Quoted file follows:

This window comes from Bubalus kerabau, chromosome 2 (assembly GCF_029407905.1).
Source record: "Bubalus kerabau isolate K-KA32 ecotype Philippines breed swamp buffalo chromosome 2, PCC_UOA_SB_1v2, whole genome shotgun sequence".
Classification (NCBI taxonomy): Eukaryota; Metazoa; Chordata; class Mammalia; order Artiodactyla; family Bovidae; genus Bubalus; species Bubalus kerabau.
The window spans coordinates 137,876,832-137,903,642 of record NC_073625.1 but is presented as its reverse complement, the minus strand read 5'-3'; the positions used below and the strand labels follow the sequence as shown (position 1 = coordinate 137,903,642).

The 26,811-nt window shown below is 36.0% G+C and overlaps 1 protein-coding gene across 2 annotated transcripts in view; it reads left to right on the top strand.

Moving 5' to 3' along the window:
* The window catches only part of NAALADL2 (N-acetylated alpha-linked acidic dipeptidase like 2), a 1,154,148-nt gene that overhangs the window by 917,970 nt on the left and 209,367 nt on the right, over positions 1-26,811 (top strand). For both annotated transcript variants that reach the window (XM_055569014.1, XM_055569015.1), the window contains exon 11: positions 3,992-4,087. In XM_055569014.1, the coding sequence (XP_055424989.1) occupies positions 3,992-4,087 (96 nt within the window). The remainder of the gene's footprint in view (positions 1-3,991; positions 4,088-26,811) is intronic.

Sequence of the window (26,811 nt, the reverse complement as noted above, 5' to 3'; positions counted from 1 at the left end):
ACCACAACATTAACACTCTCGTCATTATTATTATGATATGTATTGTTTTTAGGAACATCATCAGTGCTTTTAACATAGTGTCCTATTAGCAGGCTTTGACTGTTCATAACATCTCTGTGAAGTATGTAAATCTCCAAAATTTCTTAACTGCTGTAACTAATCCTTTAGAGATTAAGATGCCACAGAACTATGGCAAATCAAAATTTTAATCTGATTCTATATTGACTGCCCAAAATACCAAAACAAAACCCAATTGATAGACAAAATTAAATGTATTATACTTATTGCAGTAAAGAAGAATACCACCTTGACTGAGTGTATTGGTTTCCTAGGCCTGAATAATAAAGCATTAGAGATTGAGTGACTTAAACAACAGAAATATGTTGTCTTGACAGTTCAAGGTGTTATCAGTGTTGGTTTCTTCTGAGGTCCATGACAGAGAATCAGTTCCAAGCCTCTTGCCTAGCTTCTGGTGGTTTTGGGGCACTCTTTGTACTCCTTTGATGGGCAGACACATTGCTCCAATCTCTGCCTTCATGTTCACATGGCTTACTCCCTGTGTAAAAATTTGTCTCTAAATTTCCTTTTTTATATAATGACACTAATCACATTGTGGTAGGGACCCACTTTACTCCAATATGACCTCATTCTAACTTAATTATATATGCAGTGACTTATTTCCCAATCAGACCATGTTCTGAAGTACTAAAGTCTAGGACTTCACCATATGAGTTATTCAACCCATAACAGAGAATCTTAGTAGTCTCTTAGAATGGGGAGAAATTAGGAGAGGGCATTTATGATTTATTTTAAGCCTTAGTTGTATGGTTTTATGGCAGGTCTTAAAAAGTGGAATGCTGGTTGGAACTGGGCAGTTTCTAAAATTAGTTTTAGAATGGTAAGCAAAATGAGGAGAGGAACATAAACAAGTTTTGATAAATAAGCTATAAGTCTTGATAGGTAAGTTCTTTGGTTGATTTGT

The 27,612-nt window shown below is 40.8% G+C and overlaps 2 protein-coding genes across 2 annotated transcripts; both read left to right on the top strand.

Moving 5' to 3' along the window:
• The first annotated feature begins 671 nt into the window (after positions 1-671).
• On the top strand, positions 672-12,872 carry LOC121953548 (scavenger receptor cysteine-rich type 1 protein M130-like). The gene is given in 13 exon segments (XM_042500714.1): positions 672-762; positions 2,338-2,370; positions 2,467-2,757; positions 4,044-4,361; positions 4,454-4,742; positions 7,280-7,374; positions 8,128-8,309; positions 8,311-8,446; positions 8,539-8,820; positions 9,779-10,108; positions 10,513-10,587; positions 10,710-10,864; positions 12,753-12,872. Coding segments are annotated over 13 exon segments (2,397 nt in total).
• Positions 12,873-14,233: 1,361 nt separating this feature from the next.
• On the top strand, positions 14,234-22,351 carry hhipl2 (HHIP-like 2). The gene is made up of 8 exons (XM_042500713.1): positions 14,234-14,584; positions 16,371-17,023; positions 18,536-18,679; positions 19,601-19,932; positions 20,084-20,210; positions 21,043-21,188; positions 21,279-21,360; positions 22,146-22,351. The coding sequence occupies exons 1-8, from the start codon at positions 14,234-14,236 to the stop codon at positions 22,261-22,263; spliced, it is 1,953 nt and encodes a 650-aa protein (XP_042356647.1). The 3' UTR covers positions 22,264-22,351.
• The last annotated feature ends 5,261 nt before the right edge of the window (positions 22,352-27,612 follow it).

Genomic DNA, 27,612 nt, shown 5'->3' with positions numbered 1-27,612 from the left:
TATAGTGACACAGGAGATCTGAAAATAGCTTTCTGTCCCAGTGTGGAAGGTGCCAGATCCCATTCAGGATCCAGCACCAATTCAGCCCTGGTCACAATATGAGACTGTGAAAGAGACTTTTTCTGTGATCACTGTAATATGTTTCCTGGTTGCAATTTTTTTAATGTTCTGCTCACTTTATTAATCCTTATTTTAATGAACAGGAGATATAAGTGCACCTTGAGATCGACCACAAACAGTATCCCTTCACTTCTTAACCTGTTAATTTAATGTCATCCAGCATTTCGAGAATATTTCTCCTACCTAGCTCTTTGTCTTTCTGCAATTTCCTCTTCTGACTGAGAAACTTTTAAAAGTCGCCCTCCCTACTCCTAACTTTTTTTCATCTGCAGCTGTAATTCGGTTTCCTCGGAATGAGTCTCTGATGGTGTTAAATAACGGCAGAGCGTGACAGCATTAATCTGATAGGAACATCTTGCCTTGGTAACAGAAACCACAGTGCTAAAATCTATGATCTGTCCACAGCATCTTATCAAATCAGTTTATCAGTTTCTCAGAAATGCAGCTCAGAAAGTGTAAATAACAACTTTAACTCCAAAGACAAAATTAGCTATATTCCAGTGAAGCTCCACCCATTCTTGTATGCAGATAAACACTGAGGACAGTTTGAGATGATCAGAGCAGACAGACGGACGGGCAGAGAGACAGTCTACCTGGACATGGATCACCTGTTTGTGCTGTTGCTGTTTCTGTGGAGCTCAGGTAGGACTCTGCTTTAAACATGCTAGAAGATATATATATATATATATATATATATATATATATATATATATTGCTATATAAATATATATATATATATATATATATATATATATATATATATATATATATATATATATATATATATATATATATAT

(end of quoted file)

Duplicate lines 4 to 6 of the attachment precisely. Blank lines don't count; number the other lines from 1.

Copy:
The window spans coordinates 137,876,832-137,903,642 of record NC_073625.1 but is presented as its reverse complement, the minus strand read 5'-3'; the positions used below and the strand labels follow the sequence as shown (position 1 = coordinate 137,903,642).

The 26,811-nt window shown below is 36.0% G+C and overlaps 1 protein-coding gene across 2 annotated transcripts in view; it reads left to right on the top strand.

Moving 5' to 3' along the window: